“We really didn’t understand the impact it can have if you get your finances wrong. If you get your finances wrong from the beginning, you’re in big trouble. You can end up limiting yourself very quickly.”

From $100 to a multimillion-dollar portfolio

Peter Huang
"Property is the best way to build wealth because it is the only product for which the bank is willing to lend 90 to 95 per cent of its value"

Peter Huang arrived in Australia from China in 1991 with US$100 in his pocket. He had borrowed money from family and friends to cover his airfare and had promised them a 20 per cent return on their investment.

After picking up his luggage at Brisbane Airport, the first thing he did was go to the Foreign Exchange Service counter to change his US$100 note into AU$125.

He was soon working four or five jobs and 100 hours a week to save money to “pay back his investors”.

Peter soon realised Australia had three main industries he could profit from.

“I gave some thought to my future direction and thought that real estate was probably the way to go,” he says. “In Australia there were three major industries: the first was tourism, another was real estate, and mining at the time was terrible, so it was quite challenging 20 years ago.”

Peter made the move into real estate because he knew his family back in China was relying on him to succeed. Having survived on just $125 when he arrived in Australia, he’d also become very good at saving and using his money wisely.

In 1993 he joined a real estate company, but arrived at work one day in 1995 to find his principal, sales manager and secretary all standing in front of an empty office.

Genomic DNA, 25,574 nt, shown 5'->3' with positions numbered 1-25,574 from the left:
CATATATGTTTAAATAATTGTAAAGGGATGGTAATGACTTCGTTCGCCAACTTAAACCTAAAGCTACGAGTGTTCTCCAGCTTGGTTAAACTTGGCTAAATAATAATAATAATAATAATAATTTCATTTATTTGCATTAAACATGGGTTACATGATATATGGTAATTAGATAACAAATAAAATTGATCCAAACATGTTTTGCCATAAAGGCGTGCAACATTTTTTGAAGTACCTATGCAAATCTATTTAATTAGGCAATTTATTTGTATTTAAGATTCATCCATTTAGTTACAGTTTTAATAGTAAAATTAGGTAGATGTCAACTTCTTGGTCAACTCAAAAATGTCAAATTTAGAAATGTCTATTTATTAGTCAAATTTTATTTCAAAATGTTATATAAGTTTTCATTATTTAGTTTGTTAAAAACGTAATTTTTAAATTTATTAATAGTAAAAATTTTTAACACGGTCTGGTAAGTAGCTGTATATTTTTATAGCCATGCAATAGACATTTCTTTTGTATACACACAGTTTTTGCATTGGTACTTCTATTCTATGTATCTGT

Peter says there was no prior warning the business’ main investor had decided to pull the plug. There was no notice, no compensation and all the equipment, data and systems had been removed.

Distressed at the thought of leaving his vendors and landlords in a state of flux, Peter decided to launch his own company, Yong Real Estate.

Then, in 1997, a colleague gave Peter a property investment book by Jan Somers.

“After I read this book I felt very excited and realised there was a great opportunity to buy real estate,” he says.

And buy real estate he did. Within one year, he had purchased 15 properties.

He started off by buying cheap properties that were cash-flow positive. The properties were generating around a six per cent return. He says he was largely able to do this by using other people’s money.

“Property is the best way to build wealth because it is the only product for which the bank is willing to lend 90 to 95 per cent of its value. So it means the banks see property as having the least risk,” he says.

“So you can potentially leverage other people’s money, the bank’s money, to increase your return.”

Peter says if people need to ‘bounce back’ financially, property is the way to go.

In his book, The Australian Dream and $1 properties, Peter says you need to buy when there is a bargain, keep an eye out for rezoning and follow major infrastructure changes. He also says he bought when others weren’t willing to buy – “most of my purchases were properties that others did not want”.

Peter has since moved into development and says the eventual completion value of his solely-owned land-banking properties once fully developed would be worth around $900 million.